Uptown residents who want to help the NOPD Sixth District in its fight against crime now have a new window onto the suspects police are looking for — a YouTube channel where detectives are posting the latest surveillance videos they obtain from crime scenes.
The 5100 block of Freret Street will be closed for a month to replace an underground water line prior to an upcoming repaving project there, and cars are being detoured through the neighborhood while crews dig into the pavement.
The 155-year-old St. Mary’s Assumption Church in the Irish Channel has already raised about half of the $1 million for its “Don’t Let The Tower Tumble” campaign to restore its 190-foot bell tower, which has lost its gold leaf and copper plating and the cross atop it, reports Bill Capo of our partners at WWL-TV.
By the time of a hearing last week on its $1.4 million budget, Bricolage Academy had enrolled 70 students with 20 still on a waiting list and the possibility of more coming from the OneApp process, making the new charter school’s leader, Josh Densen, confident that the school will meet its goal of 75 students in its first year of kindergarten, according to a report by Stephen Babcock of The Lens.
Maybe it was just a pot of jambalaya, or maybe the calm before a storm, but by all accounts Wednesday night was a positive step on the road back for Jimmy’s Music Club — about 30 supporters, neighbors and city officials all sharing a bite to eat and some casual conversation before heading into a week that could bring a formal operating agreement and approval from the city to reopen.
With the exception of a trio of attacks by bat-wielding teens, most of the cases do not show clear links to one another, New Orleans police officials said Wednesday. Significant evidence, such as photos or DNA, has been recovered in most of the cases, however, so the investigations are all considered active.
A deep hole near the intersection of Coliseum and Upperline streets left for months by unfinished underground repairs has finally been filled, following a series of reports last week by Bill Capo and our partners at WWL-TV.
ENCORE Academy will grow from 205 to 315 students in 2013-14, its second year of operation, with the addition of a third section of kindergarten, a fourth and a sixth grade, according to a report by Stephen Babcock of The Lens. The school will remain at its location inside the Crocker building on Marengo Street for the coming year, but will have to find a new home for 2014-15.
As former New Orleans police officers Kevin Wheeler and Juan Vera appeal their termination from the force following their use of a Taser on an unarmed man, the case revolves largely around their assertion that they did not know the man’s weapon had been removed — despite clear evidence of that on a video from a Taser.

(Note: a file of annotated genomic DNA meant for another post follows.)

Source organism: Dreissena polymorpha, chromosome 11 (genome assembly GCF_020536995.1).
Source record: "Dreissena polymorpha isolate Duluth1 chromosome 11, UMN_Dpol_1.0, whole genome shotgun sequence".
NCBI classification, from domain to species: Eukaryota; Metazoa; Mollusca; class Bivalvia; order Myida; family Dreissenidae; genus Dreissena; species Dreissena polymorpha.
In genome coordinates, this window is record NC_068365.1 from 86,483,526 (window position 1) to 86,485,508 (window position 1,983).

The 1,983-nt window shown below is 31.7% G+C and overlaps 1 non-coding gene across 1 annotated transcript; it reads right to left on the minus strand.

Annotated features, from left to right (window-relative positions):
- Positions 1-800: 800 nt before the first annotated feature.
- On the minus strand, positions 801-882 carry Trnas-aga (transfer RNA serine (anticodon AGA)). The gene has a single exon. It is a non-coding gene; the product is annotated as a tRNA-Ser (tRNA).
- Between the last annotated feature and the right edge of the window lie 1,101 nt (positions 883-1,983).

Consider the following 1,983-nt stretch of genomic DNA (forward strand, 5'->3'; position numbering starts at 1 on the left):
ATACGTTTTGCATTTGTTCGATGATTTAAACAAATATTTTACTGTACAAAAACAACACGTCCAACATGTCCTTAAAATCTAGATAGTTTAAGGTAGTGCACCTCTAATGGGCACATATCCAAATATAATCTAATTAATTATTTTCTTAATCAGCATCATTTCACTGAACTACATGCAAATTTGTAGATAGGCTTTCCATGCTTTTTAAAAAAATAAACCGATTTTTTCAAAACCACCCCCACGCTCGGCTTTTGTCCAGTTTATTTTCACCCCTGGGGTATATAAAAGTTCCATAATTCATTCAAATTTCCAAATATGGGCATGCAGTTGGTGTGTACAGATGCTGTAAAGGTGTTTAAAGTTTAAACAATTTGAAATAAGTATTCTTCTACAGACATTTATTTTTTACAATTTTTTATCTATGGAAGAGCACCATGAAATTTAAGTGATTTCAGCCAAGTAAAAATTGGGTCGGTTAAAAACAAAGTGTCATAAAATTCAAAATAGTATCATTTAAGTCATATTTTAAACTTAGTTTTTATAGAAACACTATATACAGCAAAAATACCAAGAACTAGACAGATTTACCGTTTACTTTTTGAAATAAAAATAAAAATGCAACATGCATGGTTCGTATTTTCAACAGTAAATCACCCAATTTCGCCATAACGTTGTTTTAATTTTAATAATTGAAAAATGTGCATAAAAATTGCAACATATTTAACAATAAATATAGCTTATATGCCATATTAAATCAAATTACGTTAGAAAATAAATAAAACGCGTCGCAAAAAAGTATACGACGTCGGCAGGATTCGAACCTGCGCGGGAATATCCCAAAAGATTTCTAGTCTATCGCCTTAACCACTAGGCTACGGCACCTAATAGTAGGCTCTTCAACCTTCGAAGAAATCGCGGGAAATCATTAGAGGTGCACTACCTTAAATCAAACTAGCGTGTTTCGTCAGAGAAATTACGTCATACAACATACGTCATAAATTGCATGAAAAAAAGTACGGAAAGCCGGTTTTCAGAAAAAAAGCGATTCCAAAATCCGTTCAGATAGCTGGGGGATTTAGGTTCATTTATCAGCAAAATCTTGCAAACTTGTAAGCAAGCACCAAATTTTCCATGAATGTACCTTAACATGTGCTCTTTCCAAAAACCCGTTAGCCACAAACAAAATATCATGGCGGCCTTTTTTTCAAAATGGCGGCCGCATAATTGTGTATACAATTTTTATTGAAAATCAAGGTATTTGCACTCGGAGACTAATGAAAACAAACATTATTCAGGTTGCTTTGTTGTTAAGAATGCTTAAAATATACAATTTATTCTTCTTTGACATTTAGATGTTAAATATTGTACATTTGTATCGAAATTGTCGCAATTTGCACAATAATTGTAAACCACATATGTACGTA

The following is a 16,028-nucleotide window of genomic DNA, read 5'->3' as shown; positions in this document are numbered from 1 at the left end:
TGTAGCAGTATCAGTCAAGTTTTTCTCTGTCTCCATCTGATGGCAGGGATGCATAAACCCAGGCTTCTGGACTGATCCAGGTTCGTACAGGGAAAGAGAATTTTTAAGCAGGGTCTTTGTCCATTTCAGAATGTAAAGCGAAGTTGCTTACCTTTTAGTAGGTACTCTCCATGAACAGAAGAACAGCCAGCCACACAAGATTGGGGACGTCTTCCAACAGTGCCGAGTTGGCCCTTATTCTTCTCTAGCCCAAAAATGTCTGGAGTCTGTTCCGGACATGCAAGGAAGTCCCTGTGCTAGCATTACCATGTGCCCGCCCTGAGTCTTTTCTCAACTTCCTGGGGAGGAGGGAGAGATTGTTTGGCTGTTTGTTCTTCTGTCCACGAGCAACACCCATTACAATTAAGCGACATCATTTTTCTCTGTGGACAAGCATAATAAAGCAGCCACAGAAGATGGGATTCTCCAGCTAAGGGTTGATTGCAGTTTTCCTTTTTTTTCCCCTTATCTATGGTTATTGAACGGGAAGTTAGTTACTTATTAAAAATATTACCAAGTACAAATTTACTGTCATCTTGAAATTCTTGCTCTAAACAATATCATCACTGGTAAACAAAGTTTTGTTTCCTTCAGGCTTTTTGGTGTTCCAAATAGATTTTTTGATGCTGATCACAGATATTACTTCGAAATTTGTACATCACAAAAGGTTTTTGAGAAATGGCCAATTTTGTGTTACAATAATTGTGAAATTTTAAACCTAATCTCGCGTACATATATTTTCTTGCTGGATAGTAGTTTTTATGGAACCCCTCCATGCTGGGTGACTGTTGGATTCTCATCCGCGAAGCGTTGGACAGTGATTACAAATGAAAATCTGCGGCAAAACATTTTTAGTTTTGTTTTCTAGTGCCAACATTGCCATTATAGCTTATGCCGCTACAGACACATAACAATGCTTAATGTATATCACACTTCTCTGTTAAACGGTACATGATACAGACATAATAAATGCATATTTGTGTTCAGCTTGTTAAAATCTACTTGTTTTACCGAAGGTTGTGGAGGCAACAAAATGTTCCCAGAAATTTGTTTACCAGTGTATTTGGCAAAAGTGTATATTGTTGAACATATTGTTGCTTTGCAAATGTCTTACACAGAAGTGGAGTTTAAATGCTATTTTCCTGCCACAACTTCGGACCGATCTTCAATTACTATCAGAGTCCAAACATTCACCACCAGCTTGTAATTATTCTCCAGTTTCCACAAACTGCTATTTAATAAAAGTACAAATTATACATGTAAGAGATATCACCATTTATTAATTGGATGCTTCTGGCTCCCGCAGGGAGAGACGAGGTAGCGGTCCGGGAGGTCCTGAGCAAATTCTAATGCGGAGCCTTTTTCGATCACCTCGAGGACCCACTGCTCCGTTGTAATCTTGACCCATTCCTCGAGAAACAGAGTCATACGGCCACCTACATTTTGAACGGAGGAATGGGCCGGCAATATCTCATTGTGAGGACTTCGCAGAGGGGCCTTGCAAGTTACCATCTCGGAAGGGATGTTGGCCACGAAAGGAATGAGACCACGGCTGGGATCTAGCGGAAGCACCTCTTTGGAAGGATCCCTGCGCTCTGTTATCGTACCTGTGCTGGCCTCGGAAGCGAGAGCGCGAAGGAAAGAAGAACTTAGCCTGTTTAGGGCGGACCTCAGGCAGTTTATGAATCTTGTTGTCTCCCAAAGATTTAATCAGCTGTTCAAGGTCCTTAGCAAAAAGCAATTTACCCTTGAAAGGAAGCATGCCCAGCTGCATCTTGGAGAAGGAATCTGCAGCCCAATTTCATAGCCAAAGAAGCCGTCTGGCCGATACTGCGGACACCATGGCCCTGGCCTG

A man at the edge of the Lower Garden District was forced into a luxury SUV by two women who then robbed him at gunpoint Tuesday evening, authorities said.
Hearings on pending complaints before the city Alcohol Beverage Control board against Santa Fe Tapas on St. Charles Avenue and a west-Carrollton barroom were postponed Tuesday until next month.
Deborah Cotton, a correspondent for Gambit and founder of cultural-news website New Orleans Good Good, was one of 19 people in the crossfire during a shooting at a second line in the Seventh Ward on Mother’s Day, and as she continues to recover, Gasa Gasa on Freret Street is holding a benefit July 26 to help with her medical expenses, according to a report by our partners at WWL-TV.
Mayor Mitch Landrieu has rejected an Uptown neighborhood association’s request that a ladder truck in Central City be removed from service rather than the truck on Arabella Street, saying that the squad in Central City responds to fires much more frequently.
This weekend saw the departure of the New Orleans Fire Department Ladder Truck No. 5 from the Arabella Fire Station. A final effort to save Ladder 5 came to naught when Mayor Landrieu’s office rejected an alternative plan proposed by affected Uptown residents.
The reason for the change was, of course, budgeting. The city, facing a tight budget, lost $4 million in funding to the NOFD with the lapse of the three-year federal grant. The NOFD wanted to keep all its pumper trucks, so two ladder trucks had to go. Of the ladder trucks serving the Uptown area, Ladder 5 was the most expendable.
That project will join a series of others — a similar repaving of Broadway Street, the ongoing construction of a new drainage canal under Napoleon Avenue, the recent commencement of the same project on Jefferson Avenue, the upcoming start of another canal project on Louisiana Avenue, and the year-long repairs to the St. Charles Avenue streetcar line — that place most of the major thoroughfares through the interior of Uptown New Orleans under some sort of roadwork.